18 Chestnut St. former residence of Pulitzer Prize-winning poet Robert Lowell (1917-1977), whose work is considered to have changed the course of modern poetry.

43 Chestnut St. was the former residence of poet, critic, and occasional lawyer Richard Henry Dana, Sr. (1787-1879). Despite having graduated Harvard, Dana felt the college smothered genius, and believed that the minds of poets were more insightful than the general community. He seldom practiced law.

50 Chestnut St. was designed by architect (and former privateer and smuggler) Cornelius Coolidge. Former residence of historian Francis Parkman (1823-1893), who also served as a professor of horticulture at Harvard. As a boy, his poor health led his parents to send him to live with his maternal grandfather, who owned 3,000-acres of wilderness in nearby Medford. They hoped a more rustic lifestyle would strengthen him. It did, and Parkman developed a love for nature that would inform his later research and writing. Indeed, he described his books as "the history of the American forest."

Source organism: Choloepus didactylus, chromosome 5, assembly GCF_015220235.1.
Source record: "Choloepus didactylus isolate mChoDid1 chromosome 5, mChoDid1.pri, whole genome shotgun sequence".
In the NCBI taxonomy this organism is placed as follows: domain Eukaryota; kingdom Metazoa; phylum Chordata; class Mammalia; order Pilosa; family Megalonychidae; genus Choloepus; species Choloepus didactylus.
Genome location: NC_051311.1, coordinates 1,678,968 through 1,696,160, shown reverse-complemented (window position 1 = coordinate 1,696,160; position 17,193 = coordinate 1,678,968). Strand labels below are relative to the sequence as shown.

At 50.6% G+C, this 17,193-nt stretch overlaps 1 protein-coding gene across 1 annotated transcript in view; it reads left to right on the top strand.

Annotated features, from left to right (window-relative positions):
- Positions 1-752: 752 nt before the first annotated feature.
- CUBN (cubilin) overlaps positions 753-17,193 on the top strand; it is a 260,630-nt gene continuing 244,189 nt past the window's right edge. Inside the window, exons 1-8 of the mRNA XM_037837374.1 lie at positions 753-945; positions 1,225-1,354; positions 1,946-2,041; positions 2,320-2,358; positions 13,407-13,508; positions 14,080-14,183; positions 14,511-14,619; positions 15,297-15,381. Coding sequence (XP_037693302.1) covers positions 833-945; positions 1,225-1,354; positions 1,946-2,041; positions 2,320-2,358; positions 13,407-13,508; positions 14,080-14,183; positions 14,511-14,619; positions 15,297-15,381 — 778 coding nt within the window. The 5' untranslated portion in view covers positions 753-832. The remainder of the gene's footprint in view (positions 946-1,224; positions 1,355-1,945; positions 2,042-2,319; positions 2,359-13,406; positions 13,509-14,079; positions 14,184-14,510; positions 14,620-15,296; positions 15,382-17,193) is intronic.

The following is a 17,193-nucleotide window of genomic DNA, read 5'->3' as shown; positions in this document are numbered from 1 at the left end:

Louisburg Square (Protip: pronounced "Lewisburg") is regarded as one of the most prestigious addresses within Beacon Hill and indeed in all of Boston. Greek Revival townhouses from the 1840s surround a private park, analogous to Gramercy Park in New York City. The park and square are maintained by the Louisburg Square Proprietors. Notable residents of the square have included author Louisa May Alcott, architect Charles Bulfinch, painter John Singleton Copley, and Atlantic editor William Dean Howells. It is said to be built on the site of the residence of the 1600s recluse William Blackstone (or Blaxton, back when spelling was optional). He left Boston after the Puritans arrived, and co-founded a place called Rhode Island.